Proof that somebody up there (in Tallahassee) is starting to take rail transportation seriously was the word this week that the Department of Transportation is considering a new rail line along U.S. Route 27 from Miami to Lake Okeechobee. The idea is to make this a freight line. The Sun-Sentinel reported that the concept of an inland distribution center in the Lake Okeechobee area would generate considerable new freight traffic from points south. If the new track could handle that traffic, as well as freight now using the CSX and FEC corridors along the coast, it could free those tracks to accommodate passenger trains being planned for commuter, intercity and long-distance service.
It would enable the passenger trains to move at speeds necessary to make them successful, and greatly reduce traffic holdups at the numerous grade crossings, especially on the FEC. A long freight holds up traffic for tedious minutes, especially when it decides to stop for no apparent reason. A passenger train clears the crossings much faster. There is also a safety factor. A freight takes a long time to slow down. When an engineer sees a vehicle stuck in his path, there isn’t much that can be done short of sounding his horn. But a passenger train could stop quickly and avoid disaster.
A foamer like this writer (a foamer dreams about trains) could see even farther down the new track, which being built from scratch, could potentially be useful beyond the contemplated purpose. It would enable the state to build a multi-track, high-speed line along an open corridor, largely free from grade crossings and with no need for stations for many miles. Freight could therefore go much faster and, if used eventually by passenger trains, it could be a high-speed line. Not 200 mph as in Europe and the Orient; that would require expensive electrification. But certainly speeds above 100 miles an hour would be realistic with current equipment. Trains we recently rode in Ireland (pictured above) could be a model. They are not electric, but routinely hit 90 mph and could go faster if track conditions permitted. Such a train could make the trip of about 55 miles from Miami to Clewiston inside an hour, largely because the last 37 miles from I-75 north would have no stops at all.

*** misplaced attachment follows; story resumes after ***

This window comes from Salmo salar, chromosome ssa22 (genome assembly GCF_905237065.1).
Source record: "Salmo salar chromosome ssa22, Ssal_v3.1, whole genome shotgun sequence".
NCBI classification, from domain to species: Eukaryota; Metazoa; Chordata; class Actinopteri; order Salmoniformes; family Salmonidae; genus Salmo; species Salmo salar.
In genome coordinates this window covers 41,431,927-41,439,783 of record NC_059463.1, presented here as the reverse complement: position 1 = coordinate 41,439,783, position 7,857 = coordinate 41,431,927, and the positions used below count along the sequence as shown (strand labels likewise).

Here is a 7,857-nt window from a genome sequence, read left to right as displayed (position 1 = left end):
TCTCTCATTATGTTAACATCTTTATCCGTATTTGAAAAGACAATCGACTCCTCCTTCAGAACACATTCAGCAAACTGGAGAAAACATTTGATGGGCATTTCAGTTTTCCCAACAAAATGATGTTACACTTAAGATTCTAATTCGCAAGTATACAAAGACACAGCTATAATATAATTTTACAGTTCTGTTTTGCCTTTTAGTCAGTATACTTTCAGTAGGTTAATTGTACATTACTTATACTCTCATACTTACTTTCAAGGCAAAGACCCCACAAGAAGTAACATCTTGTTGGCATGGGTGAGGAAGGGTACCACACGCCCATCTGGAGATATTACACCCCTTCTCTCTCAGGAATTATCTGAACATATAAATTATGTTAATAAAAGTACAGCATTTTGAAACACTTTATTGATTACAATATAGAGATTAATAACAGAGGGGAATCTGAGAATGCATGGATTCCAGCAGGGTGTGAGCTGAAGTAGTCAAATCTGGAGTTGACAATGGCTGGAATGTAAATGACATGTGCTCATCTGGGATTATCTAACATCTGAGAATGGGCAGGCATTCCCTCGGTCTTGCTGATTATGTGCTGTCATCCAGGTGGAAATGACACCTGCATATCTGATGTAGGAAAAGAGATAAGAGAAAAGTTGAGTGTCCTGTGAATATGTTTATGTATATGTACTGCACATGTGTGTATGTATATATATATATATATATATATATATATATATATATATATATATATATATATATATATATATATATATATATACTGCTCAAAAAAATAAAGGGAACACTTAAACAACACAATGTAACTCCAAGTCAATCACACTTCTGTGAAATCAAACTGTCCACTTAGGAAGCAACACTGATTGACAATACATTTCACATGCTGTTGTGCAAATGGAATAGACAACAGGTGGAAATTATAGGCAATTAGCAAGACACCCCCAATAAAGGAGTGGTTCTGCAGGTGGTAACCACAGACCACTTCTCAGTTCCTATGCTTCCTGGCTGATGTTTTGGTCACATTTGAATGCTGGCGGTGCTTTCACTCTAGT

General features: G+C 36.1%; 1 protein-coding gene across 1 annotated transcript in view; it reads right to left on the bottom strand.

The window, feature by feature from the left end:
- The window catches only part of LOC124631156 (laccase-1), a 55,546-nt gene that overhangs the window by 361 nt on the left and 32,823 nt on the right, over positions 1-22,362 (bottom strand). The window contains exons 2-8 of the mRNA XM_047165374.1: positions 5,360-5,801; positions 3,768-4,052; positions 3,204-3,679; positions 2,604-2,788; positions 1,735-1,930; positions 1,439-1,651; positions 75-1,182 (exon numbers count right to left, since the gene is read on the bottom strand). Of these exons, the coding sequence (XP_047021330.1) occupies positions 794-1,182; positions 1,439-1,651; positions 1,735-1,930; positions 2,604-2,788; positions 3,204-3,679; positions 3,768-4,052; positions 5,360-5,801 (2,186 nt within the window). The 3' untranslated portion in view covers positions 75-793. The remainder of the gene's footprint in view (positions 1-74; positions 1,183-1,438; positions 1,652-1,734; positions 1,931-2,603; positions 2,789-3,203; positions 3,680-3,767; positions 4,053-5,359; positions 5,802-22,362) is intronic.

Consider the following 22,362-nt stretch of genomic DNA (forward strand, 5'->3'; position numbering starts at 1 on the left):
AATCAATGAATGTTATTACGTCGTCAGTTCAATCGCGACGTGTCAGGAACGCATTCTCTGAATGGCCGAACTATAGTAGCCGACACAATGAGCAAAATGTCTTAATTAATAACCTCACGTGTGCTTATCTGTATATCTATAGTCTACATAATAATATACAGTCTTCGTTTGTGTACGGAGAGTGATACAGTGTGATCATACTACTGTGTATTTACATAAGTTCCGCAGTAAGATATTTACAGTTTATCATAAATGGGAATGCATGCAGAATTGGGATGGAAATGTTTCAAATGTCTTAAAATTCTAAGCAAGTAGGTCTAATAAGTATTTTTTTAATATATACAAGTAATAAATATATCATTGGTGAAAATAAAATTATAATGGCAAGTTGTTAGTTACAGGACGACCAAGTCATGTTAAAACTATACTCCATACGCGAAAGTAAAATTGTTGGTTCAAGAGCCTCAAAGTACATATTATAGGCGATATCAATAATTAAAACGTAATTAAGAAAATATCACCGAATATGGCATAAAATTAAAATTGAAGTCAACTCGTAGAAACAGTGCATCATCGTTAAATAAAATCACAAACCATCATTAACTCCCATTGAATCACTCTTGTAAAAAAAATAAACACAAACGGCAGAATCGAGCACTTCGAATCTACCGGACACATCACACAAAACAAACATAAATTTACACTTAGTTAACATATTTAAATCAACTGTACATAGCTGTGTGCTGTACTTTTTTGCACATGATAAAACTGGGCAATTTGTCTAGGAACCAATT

At that point the track could connect to existing lines circling Lake Okeechobee to the west. Those tracks are not modern, but they run through sparsely populated towns where improvements would not be nearly as expensive or disruptive to the communities. That would provide a rail link to Tampa - an intercity railroad that really makes sense. Today, it is a jerky connection, but still much shorter than using existing CSX tracks which run to West Palm Beach and then slant to the west – Amtrak’s current long-distance route. The connection to Tampa north of Lake Okeechobee takes more than five hours.
Ultimately, if the state wanted to be ambitious, another new rail line of about 40 miles could run from near Moore Haven to existing CSX track closer to Tampa. Again, this is largely open agricultural country and a very fast track is feasible. The route would not be exactly a straight line from one end to the other, but it’s close. It should make a trip from Miami to Tampa less than three hours. Florida would be in the 21st century.
Excuse us if we foam a bit.